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American Airlines Regional Carrier That Told Pilots to Delay COVID Jabs Denied Flight Attendants Paid Pandemic Leave

American Airlines Regional Carrier That Told Pilots to Delay COVID Jabs Denied Flight Attendants Paid Pandemic Leave

Piedmont Airlines, a wholly-owned subsidiary of American Airlines which operates regional flights under the American Eagle brand has been accused of failing to offer its flight attendants paid pandemic leave when staffers test positive for COVID-19 or when they have to self-isolate because they are identified as a close contact.

The policy to make flight attendants use their own sick days for pandemic-related absences is in stark contrast to the approach taken by its mainline parent company which boasts of the initiative on its corporate website. Other regional carriers including Envoy and PSA also offer flight attendants pandemic sick leave.

“While other airlines negotiated paid or non-punitive pandemic leave, Piedmont management penalized Flight Attendants,” allege the Association of Flight Attendants (AFA-CWA) which represents crew at the Marland-based carrier.

“Management forced us to use our own sick leave when we tested positive for COVID, likely at work, or when required to quarantine due to a known COVID exposure,” a statement from the union continues. “Almost no other airline requires Flight Attendants to use their own sick leave for COVID related absences.”

Piedmont employs around 10,000 workers and operates close to 400 daily departures between 55 destinations across the eastern United States. The airline’s fleet of 50 seater Embraer ERJ-145 twin-engine regional jets are not fitted with hospital-grade HEPA air filters as standard but they can be retrofitted.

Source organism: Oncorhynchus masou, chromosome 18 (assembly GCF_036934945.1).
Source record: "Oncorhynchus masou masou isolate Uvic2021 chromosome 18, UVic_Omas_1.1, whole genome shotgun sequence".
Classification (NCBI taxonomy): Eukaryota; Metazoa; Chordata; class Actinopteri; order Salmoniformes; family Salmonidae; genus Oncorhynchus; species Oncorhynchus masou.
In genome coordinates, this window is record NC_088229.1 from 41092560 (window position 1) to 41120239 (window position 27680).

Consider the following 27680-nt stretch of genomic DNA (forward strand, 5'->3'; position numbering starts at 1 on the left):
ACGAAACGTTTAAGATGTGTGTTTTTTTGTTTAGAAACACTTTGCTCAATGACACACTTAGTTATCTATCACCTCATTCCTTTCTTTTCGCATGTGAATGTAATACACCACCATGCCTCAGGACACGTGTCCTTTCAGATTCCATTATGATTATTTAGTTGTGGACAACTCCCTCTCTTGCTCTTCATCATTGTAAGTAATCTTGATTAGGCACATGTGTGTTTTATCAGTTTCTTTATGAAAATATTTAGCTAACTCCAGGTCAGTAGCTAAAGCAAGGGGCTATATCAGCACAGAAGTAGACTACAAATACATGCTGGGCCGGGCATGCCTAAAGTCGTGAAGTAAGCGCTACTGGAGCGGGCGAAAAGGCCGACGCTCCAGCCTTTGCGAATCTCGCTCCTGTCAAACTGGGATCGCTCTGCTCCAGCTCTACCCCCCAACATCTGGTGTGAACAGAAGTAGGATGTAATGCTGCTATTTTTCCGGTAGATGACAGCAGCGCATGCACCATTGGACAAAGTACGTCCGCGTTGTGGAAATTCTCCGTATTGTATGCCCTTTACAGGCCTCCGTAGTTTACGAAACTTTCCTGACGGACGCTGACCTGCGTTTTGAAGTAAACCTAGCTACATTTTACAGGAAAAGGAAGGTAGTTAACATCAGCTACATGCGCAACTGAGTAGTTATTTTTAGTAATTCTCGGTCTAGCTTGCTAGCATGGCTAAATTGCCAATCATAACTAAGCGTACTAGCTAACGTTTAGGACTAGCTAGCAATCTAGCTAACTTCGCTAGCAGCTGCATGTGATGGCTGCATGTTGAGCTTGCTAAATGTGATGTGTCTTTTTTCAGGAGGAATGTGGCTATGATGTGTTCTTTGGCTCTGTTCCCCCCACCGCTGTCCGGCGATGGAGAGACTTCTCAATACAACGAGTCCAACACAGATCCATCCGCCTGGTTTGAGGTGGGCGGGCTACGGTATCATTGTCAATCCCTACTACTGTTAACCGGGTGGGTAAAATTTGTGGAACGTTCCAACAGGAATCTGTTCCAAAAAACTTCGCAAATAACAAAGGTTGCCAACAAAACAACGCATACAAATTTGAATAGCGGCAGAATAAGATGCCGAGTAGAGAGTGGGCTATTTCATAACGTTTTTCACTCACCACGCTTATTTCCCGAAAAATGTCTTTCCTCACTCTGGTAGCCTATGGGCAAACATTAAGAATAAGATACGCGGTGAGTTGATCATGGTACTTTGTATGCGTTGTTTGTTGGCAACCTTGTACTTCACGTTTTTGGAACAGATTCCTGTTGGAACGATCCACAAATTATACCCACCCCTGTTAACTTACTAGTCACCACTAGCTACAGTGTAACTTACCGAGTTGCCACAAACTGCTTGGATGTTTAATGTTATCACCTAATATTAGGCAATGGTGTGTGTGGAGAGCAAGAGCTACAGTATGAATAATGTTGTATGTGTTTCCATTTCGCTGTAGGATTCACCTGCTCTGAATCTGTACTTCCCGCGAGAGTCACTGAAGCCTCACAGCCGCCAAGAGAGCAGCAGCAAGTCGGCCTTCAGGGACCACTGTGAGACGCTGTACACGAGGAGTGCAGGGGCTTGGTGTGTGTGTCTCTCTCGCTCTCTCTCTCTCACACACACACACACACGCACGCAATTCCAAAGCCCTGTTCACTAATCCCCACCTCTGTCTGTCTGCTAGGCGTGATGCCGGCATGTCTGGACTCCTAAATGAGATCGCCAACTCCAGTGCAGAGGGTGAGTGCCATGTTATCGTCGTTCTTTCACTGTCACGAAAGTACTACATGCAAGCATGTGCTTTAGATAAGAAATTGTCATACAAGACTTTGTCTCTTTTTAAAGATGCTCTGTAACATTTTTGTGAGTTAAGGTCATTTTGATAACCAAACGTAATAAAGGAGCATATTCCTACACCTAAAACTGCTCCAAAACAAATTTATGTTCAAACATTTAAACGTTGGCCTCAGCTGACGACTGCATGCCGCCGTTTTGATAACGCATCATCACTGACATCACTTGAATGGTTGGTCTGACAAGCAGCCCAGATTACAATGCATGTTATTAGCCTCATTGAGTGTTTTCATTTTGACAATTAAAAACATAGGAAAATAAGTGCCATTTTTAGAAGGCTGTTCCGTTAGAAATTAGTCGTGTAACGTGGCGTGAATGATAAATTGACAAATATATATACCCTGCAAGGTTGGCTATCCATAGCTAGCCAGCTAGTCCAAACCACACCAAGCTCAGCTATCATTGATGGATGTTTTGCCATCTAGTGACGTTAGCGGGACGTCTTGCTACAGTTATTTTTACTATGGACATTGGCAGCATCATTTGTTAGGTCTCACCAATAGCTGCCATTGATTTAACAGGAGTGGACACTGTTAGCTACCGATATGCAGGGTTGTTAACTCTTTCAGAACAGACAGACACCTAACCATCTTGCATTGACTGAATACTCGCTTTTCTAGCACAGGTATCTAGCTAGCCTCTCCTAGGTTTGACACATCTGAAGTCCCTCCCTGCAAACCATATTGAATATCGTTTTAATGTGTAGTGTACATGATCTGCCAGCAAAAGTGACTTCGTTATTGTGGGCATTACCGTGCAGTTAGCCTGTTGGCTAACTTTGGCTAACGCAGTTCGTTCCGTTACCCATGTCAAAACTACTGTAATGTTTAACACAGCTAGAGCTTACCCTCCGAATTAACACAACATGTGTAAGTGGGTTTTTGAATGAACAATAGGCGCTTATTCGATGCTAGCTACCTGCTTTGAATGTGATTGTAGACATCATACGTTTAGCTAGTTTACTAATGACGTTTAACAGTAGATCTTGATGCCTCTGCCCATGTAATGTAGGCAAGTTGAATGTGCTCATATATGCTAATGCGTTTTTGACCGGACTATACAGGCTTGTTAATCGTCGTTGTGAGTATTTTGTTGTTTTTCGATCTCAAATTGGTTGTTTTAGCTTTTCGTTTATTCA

Flight attendants at American Airlines mainline are entitled to up to two weeks of paid time off if they are awaiting test results, have been exposed to a confirmed case of COVID-19 or have themselves tested positive for the novel Coronavirus.

Piedmont Airlines flight attendants are, however, made to use their own sick leave to cover for these eventualities.

Last week, Piedmont was in the news after it asked some pilots to delay getting a vaccinated due to high demand across its network. The airline’s chief pilots told colleagues that in order to maintain “operational reliability” they should “attempt to schedule later in the month”.

Piedmont said that it encourages all employees to get vaccinated but that a surge in travel demand was making it difficult to release pilots from their duties. An FAA requirement that pilots wait for at least 48-hours after receiving their shot before returning to work was making the situation even more complicated.

“While we encourage every pilot to get vaccinated, the requirement to wait 48-hours before returning to flight duty is causing serious crew coverage concerns,” one memo sent to pilots explained.

Piedmont has been contacted for comment.

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